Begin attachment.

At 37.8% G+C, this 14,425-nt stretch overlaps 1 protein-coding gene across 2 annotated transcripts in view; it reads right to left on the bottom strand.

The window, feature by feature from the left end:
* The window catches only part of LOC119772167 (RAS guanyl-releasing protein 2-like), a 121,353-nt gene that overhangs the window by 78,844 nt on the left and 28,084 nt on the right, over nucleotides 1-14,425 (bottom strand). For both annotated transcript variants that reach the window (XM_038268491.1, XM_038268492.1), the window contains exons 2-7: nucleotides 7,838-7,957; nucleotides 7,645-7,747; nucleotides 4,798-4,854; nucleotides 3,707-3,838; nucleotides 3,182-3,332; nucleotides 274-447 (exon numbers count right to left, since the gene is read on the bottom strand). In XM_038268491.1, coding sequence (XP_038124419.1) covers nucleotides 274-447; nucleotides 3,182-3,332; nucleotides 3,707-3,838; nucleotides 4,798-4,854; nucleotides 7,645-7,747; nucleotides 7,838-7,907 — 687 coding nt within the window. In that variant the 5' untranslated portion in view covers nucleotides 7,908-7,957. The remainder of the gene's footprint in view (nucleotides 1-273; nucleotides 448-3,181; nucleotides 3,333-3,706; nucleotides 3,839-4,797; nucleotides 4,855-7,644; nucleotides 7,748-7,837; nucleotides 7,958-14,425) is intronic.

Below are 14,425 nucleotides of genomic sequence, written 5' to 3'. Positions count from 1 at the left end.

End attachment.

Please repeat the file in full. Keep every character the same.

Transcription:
At 37.8% G+C, this 14,425-nt stretch overlaps 1 protein-coding gene across 2 annotated transcripts in view; it reads right to left on the bottom strand.

The window, feature by feature from the left end:
* The window catches only part of LOC119772167 (RAS guanyl-releasing protein 2-like), a 121,353-nt gene that overhangs the window by 78,844 nt on the left and 28,084 nt on the right, over nucleotides 1-14,425 (bottom strand). For both annotated transcript variants that reach the window (XM_038268491.1, XM_038268492.1), the window contains exons 2-7: nucleotides 7,838-7,957; nucleotides 7,645-7,747; nucleotides 4,798-4,854; nucleotides 3,707-3,838; nucleotides 3,182-3,332; nucleotides 274-447 (exon numbers count right to left, since the gene is read on the bottom strand). In XM_038268491.1, coding sequence (XP_038124419.1) covers nucleotides 274-447; nucleotides 3,182-3,332; nucleotides 3,707-3,838; nucleotides 4,798-4,854; nucleotides 7,645-7,747; nucleotides 7,838-7,907 — 687 coding nt within the window. In that variant the 5' untranslated portion in view covers nucleotides 7,908-7,957. The remainder of the gene's footprint in view (nucleotides 1-273; nucleotides 448-3,181; nucleotides 3,333-3,706; nucleotides 3,839-4,797; nucleotides 4,855-7,644; nucleotides 7,748-7,837; nucleotides 7,958-14,425) is intronic.

Below are 14,425 nucleotides of genomic sequence, written 5' to 3'. Positions count from 1 at the left end.